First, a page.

Working to make government more effective


What government IT can learn from cycling in London

We spend £16 billion a year on Government IT but our approach is deeply flawed.

We spend £16 billion a year on Government IT but our approach is deeply flawed. When faced with high levels of uncertainty about specifications and technologies we need to adopt a more agile approach.

Cycling in London requires agility. By that, I don’t mean being limber (although that does help). You need to be prepared to react quickly to changing circumstances and to revise your planned route as circumstances require.

Why flexibility is key

My commute takes me from Bethnal Green to Westminster. As any London cyclist will tell you there are plenty of alternative routes you could take depending on the time of day, weather, preference for quiet roads and whether you are on the inbound or outbound leg. For example, cycling down The Strand, east to west during the morning rush-hour is a waste of time. The traffic backs up from Trafalgar Square to Aldwych. In the evening, The Strand is fine in the reverse direction except on days where there is a protest taking place in which case you might as well use Victoria Embankment. You get the picture. Imagine if, before setting out, I decided the exact route I would take regardless of any of the conditions I came across along the way. That would be ridiculous and would be likely to make my journey unnecessarily long and maybe even dangerous. When dealing with unpredictability, being flexible is the best strategy.

The risk fallacy

For too long, our approach to IT in government has been similar to cycling along without any regard to road conditions or other vehicles. The punchline being that this is supposed to reduce the risk associated with the £16 billion spent on government IT each year. Massively complex, multi-year projects are described in extreme detail upfront in an attempt to lock down specifications. The procurement process has become so complex that it takes an average of 77 weeks just to get a supplier signed up. Once up and running, projects are delivered against these specifications with little regard to changing requirements or technologies. At the back end, assuming the project is not terminated mid-way, the inevitable change requests end up costing taxpayers a premium. Why do this? Sadly the incentives in the system encourage such behaviour. Those tasked with drawing up the contracts in the first place are encouraged to put as much detail on paper as possible for fear that this is their one and only opportunity to describe the functionality they need. Gold-plating becomes inevitable. Large IT suppliers are similarly incentivised to agree to massive contracts with the promise that if requirements change, they will get paid anyway. The size of the contracts also limits competition. There are relatively few players who are willing to spend the millions of pounds necessary to participate in the procurement process. Small and medium sized enterprises are priced out.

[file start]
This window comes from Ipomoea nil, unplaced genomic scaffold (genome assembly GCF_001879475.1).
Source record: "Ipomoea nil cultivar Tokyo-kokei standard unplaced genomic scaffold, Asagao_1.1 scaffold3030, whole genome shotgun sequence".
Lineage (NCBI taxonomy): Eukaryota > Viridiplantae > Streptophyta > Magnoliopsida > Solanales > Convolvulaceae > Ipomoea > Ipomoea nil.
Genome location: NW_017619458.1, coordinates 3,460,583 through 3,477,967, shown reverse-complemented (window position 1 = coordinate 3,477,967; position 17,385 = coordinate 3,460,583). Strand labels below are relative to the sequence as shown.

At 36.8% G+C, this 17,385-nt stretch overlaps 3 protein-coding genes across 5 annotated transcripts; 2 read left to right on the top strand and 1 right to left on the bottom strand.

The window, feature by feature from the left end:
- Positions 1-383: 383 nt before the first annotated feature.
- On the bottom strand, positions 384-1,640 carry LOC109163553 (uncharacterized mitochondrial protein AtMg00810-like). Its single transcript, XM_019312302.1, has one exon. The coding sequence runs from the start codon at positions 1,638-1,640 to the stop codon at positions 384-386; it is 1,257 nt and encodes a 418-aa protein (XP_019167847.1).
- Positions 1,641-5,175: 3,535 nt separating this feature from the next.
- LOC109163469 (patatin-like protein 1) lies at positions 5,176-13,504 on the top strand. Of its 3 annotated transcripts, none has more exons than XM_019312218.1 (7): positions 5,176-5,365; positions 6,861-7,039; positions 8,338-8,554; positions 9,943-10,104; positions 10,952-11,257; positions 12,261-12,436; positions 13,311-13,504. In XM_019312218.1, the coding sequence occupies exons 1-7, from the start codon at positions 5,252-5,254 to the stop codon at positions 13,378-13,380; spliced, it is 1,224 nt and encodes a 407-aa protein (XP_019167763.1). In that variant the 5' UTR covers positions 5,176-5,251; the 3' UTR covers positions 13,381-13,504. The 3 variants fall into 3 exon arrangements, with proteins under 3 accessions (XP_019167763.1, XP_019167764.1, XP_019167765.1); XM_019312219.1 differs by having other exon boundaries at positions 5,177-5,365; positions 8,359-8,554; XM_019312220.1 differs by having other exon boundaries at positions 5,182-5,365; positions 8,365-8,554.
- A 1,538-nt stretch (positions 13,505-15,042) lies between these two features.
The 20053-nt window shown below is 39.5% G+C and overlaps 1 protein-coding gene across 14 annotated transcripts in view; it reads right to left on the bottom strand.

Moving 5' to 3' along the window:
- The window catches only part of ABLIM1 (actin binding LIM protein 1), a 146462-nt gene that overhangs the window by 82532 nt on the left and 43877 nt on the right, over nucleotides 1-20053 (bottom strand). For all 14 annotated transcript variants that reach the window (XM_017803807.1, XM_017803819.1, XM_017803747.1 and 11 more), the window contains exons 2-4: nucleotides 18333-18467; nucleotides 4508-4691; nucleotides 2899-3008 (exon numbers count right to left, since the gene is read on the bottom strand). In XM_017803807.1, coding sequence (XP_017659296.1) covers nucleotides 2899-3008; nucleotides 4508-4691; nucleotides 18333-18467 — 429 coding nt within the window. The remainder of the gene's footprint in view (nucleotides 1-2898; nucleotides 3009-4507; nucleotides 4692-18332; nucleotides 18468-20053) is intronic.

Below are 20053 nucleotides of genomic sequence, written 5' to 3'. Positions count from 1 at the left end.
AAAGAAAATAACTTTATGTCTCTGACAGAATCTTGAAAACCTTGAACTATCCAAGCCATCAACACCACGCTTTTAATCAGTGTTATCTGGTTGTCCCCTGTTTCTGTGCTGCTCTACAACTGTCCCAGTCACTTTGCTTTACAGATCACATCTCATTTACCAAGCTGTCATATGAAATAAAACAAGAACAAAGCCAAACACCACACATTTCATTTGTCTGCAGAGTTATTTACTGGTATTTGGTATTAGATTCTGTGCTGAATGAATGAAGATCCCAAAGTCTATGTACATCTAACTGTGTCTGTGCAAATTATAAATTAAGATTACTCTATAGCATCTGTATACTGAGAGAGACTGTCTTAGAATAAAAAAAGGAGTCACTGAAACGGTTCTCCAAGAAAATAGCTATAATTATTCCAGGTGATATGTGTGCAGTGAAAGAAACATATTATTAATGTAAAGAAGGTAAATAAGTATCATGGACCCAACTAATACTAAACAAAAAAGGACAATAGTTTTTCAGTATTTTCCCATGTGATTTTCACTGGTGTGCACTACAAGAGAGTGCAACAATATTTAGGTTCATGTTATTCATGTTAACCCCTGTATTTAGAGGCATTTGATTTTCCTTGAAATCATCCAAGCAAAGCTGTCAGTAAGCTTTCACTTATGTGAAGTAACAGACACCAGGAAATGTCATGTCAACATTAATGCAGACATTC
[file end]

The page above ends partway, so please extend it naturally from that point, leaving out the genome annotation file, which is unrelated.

An agile solution

Next week we will be launching a report that outlines a new vision for government IT. Our research has focused on ‘agile development’ - a set of techniques originally used for creating software but now deployed widely in many leading companies and government agencies around the world. Agile turns the traditional logic on its head. Rather than specifying detailed requirements in advance you let specifications evolve over time. Functionality is built in from day one, with users involved continuously rather than during a ‘test’ phase at the end. Flexibility is valued over following a predetermined plan. It’s the IT equivalent of cycling with your eyes wide open, and being fully prepared to change direction when necessary. Wise advice for cyclists and chief information officers alike.

Institute for Government

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